iPhone and iPad customers were spooked Wednesday to find out that their devices have recorded a detailed history of their geographical locations for the past year in an unprotected file. But it turns out that Apple already explained its location-collection practices in a detailed letter — almost a year ago.
And even though Apple has provided an explanation, there’s still a problem — the fact that this file containing the data is so easily accessible to anyone, and the fact that this data is stored in such an intricate manner that doesn’t seem to benefit the customer.
“I’m guessing someone screwed up,” said David Navalho, a pHD student specializing in location services on mobile devices with advanced sensors. “It’s basically bad for users. If someone steals the phone they have access to a lot of data.”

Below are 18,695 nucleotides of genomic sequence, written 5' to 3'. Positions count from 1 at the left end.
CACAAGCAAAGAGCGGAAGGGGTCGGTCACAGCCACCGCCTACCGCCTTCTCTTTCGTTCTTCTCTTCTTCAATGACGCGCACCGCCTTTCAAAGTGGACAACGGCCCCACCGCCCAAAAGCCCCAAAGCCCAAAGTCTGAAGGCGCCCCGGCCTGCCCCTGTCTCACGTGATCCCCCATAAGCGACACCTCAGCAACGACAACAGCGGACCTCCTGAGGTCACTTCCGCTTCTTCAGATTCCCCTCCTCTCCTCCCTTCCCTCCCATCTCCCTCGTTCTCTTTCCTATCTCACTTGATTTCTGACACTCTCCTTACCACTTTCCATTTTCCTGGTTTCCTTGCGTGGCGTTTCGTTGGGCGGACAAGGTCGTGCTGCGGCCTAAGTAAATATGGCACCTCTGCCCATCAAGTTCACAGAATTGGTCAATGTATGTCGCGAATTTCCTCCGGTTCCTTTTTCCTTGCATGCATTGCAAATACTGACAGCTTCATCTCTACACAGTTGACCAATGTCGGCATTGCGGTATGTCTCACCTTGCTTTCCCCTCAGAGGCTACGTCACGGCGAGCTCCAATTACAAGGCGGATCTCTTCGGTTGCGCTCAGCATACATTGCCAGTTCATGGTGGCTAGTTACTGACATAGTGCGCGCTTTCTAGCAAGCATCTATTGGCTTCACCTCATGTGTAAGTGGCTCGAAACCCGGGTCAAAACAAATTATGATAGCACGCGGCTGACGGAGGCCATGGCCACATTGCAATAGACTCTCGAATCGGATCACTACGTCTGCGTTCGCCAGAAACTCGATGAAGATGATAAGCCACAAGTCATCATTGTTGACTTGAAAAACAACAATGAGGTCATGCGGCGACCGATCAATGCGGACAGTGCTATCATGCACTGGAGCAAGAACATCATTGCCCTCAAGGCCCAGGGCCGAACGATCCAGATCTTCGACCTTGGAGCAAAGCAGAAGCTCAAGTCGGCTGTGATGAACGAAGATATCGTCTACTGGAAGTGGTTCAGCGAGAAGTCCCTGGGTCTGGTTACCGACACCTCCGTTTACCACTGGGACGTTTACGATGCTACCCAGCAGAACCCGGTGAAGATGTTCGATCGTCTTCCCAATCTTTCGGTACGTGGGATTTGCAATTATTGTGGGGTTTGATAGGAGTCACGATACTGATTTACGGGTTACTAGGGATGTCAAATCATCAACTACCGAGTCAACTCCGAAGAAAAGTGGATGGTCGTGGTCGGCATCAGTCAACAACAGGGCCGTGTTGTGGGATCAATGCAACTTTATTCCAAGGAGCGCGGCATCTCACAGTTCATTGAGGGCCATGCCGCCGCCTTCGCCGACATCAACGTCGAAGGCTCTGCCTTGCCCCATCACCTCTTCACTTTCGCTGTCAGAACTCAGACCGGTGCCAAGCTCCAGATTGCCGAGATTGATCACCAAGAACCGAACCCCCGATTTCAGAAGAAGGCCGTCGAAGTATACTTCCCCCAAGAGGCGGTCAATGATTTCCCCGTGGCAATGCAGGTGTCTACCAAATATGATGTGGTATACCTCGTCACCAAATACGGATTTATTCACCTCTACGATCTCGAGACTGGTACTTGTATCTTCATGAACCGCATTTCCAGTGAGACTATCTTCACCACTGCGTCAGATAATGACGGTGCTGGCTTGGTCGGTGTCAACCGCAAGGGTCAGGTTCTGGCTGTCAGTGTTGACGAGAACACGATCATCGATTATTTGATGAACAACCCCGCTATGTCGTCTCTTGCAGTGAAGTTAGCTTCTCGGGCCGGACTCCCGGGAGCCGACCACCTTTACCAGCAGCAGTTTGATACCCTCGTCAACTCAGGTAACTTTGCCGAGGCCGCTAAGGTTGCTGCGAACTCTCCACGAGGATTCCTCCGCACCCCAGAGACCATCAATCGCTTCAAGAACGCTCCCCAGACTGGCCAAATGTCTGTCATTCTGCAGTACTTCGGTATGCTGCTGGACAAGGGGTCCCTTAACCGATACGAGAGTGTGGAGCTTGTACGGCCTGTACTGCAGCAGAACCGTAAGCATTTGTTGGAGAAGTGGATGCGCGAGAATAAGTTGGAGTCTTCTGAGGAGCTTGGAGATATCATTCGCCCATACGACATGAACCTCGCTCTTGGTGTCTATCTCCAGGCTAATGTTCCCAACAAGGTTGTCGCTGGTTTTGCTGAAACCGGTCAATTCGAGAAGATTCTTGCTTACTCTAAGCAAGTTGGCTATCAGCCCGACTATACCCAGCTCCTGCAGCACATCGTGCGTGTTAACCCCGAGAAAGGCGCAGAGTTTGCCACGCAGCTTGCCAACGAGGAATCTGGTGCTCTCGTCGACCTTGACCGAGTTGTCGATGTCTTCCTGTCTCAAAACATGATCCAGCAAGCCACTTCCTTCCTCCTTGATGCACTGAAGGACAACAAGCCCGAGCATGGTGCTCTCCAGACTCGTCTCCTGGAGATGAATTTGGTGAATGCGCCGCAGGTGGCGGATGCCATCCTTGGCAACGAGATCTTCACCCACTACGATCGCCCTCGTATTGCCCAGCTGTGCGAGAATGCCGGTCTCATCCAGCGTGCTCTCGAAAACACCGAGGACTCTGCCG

The privacy scare stems from a discovery by two data scientists, who revealed Wednesday that iPhones and iPads contain an unencrypted file called “consolidated.db,” which has been tracking and recording your location data in a log accompanied with time stamps for the past 10 months.
Apple’s general counsel Bruce Sewell in July 2010 sent a 13-page letter (.pdf) explaining its location-data-collection techniques in response to a request from Congressmen Joe Barton and Edward Markey asking for Apple to disclose such practices (.pdf). (Incidentally, Markey authored the “Do Not Track” bill to stop online companies from tracking children.)